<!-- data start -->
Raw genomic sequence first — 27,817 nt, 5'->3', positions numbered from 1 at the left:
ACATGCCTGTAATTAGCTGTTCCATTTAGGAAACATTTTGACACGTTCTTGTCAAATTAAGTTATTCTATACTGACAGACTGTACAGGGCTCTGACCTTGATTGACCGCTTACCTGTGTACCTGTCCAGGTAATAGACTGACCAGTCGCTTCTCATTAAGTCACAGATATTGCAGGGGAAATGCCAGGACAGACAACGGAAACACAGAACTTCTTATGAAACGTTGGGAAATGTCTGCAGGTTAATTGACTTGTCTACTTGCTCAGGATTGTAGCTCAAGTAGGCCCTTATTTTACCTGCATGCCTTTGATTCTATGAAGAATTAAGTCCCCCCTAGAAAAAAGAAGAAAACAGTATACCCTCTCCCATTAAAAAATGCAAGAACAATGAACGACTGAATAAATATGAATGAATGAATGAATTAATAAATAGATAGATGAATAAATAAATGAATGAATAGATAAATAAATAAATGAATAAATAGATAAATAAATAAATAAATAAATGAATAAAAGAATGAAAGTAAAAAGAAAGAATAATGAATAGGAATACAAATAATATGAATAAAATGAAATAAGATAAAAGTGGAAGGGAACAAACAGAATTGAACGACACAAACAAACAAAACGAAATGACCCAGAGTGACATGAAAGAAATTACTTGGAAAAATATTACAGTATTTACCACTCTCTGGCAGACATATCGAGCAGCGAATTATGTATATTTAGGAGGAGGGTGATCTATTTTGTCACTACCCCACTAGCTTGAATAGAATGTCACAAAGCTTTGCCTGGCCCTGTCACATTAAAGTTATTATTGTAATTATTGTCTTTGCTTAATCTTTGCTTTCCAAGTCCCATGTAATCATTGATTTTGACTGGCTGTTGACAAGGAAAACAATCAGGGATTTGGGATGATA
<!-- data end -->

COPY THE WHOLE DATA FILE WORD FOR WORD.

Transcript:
Raw genomic sequence first — 27,817 nt, 5'->3', positions numbered from 1 at the left:
ACATGCCTGTAATTAGCTGTTCCATTTAGGAAACATTTTGACACGTTCTTGTCAAATTAAGTTATTCTATACTGACAGACTGTACAGGGCTCTGACCTTGATTGACCGCTTACCTGTGTACCTGTCCAGGTAATAGACTGACCAGTCGCTTCTCATTAAGTCACAGATATTGCAGGGGAAATGCCAGGACAGACAACGGAAACACAGAACTTCTTATGAAACGTTGGGAAATGTCTGCAGGTTAATTGACTTGTCTACTTGCTCAGGATTGTAGCTCAAGTAGGCCCTTATTTTACCTGCATGCCTTTGATTCTATGAAGAATTAAGTCCCCCCTAGAAAAAAGAAGAAAACAGTATACCCTCTCCCATTAAAAAATGCAAGAACAATGAACGACTGAATAAATATGAATGAATGAATGAATTAATAAATAGATAGATGAATAAATAAATGAATGAATAGATAAATAAATAAATGAATAAATAGATAAATAAATAAATAAATAAATGAATAAAAGAATGAAAGTAAAAAGAAAGAATAATGAATAGGAATACAAATAATATGAATAAAATGAAATAAGATAAAAGTGGAAGGGAACAAACAGAATTGAACGACACAAACAAACAAAACGAAATGACCCAGAGTGACATGAAAGAAATTACTTGGAAAAATATTACAGTATTTACCACTCTCTGGCAGACATATCGAGCAGCGAATTATGTATATTTAGGAGGAGGGTGATCTATTTTGTCACTACCCCACTAGCTTGAATAGAATGTCACAAAGCTTTGCCTGGCCCTGTCACATTAAAGTTATTATTGTAATTATTGTCTTTGCTTAATCTTTGCTTTCCAAGTCCCATGTAATCATTGATTTTGACTGGCTGTTGACAAGGAAAACAATCAGGGATTTGGGATGATA